- If severe symptoms occur and you are feeling ill, move to a lower altitude place or get to a local hospital for treatment.
Is the road condition and tour vehicles in Tibet safe?
Generally speaking, the road condition in Tibet is much better now. Most roads between main cities and attractions are asphalt paved, including the road from Lhasa to Mount Everest (only the short distance from Rongbuk to Everest Base Camp is left gravel.), the expressway between Lhasa and Gonggar International Airport, and the Lhasa-Nyingchi High-Grade Highway.
Though there are still many mountain roads and the road condition in some regions are still complicated due to the complex terrain, professional travel agencies and their drivers will work hard to design safe travel routes.
Tibet implements strict restrictions for the drivers, driving too fast and long hours driving are all prohibited.
4WD cars, tour vans, minibusses, or big buses are very popular vehicles for travelers in Tibet, they are just as safe as vehicles in any other big city.
Are Local Tibetans Friendly to International Tourists?
As most Tibetans have devout faith in Buddhism, they take theft, crime, and killing as taboos. They are a group of the kindest and friendliest people in the world who normally greet strangers friendly. If you have a chance to visit a local family, you will more truly appreciate their hospitality and kindness.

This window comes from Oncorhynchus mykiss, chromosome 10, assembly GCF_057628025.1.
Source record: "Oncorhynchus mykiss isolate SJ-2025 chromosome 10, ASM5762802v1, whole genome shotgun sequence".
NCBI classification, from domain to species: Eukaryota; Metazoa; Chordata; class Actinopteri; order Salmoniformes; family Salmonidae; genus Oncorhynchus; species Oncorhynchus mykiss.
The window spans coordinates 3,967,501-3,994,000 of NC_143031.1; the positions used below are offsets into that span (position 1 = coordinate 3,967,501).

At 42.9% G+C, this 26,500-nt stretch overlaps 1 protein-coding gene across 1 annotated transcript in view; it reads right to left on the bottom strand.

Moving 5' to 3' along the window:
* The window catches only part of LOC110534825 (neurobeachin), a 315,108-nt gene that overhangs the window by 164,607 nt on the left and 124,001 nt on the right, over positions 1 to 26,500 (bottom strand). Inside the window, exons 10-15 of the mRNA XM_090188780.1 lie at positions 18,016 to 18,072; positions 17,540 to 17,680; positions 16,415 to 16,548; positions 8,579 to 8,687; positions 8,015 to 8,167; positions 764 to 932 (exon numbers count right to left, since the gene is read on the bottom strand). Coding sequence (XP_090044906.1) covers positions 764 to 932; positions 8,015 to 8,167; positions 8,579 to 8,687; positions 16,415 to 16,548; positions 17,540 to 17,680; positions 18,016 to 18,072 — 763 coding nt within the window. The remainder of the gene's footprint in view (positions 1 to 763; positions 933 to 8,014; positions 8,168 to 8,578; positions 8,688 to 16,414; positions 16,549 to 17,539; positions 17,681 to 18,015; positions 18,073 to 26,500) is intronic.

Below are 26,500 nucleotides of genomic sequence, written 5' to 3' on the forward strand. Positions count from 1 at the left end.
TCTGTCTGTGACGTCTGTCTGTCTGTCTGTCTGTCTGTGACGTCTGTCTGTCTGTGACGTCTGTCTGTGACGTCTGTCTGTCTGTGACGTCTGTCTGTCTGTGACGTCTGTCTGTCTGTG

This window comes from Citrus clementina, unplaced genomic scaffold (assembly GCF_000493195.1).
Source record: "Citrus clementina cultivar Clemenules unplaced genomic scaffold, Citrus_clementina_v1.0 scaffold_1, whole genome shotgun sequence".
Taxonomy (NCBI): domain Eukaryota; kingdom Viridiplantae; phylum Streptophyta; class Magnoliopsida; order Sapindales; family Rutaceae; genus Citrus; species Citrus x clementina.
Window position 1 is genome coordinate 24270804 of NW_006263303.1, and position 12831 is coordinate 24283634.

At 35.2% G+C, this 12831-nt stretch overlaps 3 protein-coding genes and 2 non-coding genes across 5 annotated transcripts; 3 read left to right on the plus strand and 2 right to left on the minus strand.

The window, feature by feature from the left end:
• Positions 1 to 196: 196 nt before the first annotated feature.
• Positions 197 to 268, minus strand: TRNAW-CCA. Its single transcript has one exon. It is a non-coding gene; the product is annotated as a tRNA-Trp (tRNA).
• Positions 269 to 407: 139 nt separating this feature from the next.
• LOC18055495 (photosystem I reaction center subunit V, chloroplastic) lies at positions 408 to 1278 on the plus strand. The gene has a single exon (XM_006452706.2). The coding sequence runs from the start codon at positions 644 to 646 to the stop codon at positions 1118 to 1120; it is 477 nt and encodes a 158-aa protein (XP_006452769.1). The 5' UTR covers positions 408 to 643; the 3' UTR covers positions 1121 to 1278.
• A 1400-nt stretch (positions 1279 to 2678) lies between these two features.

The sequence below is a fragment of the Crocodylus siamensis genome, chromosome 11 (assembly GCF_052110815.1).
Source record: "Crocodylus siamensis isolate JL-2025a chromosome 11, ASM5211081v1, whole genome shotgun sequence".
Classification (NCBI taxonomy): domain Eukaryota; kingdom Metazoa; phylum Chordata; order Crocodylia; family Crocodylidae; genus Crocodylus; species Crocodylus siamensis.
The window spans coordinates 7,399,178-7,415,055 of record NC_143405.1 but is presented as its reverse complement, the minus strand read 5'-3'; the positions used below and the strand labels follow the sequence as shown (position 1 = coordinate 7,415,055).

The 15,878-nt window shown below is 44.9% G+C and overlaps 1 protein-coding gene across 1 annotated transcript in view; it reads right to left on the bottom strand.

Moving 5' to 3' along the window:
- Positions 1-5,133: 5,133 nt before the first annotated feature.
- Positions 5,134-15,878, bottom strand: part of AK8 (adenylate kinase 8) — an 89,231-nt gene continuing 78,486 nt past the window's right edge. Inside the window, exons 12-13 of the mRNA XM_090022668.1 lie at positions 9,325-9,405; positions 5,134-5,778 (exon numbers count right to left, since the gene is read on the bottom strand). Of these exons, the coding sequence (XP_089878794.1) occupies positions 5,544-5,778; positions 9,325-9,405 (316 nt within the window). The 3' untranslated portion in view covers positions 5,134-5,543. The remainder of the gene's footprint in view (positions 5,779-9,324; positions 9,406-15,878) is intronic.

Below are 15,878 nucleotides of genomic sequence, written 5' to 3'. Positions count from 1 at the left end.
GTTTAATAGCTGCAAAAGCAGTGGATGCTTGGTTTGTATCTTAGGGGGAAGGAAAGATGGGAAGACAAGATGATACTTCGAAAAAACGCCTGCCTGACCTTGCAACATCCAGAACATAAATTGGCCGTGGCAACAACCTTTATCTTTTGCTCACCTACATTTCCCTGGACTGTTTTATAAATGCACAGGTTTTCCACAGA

For foreign travelers to Tibet, it’s highly recommended to follow your guide’s notice and remind, respect locals’ traditions and customs, don’t violate their customs.
Etiquette and taboos in Tibet
Don’t touch Buddha statues, no loud noises, smoking and photography in the temple or monastery; Dress properly, not in shorts, revealing clothes;
Don’t touch the head of a Tibetan, even the little kids’;
Killing is a taboo for locals, and they don’t eat the meat of dogs, horses, donkeys, and fish in some places;
No stepping on the threshold when entering a house;
Receive with your two hands when locals offer you tea or barley wine; bow to accept Hada;
Don’t try to debate with lamas about their religions and belief;
Don’t photo locals before getting permission.
Is trekking or hiking in Tibet safe?
Tibet sees some of the finest trekking routes that you can’t experience anywhere else. Due to its high altitude, many people are afraid to suffer severe altitude sickness during trekking.
Actually, it’s not as daunting as you imagine. Just stay in the lower altitude areas to adapt to the altitude before trekking, trek slowly and have frequent rest during the trip, choose the trail that suits your ability, and prepare well, then you can enjoy a safe trek in Tibet.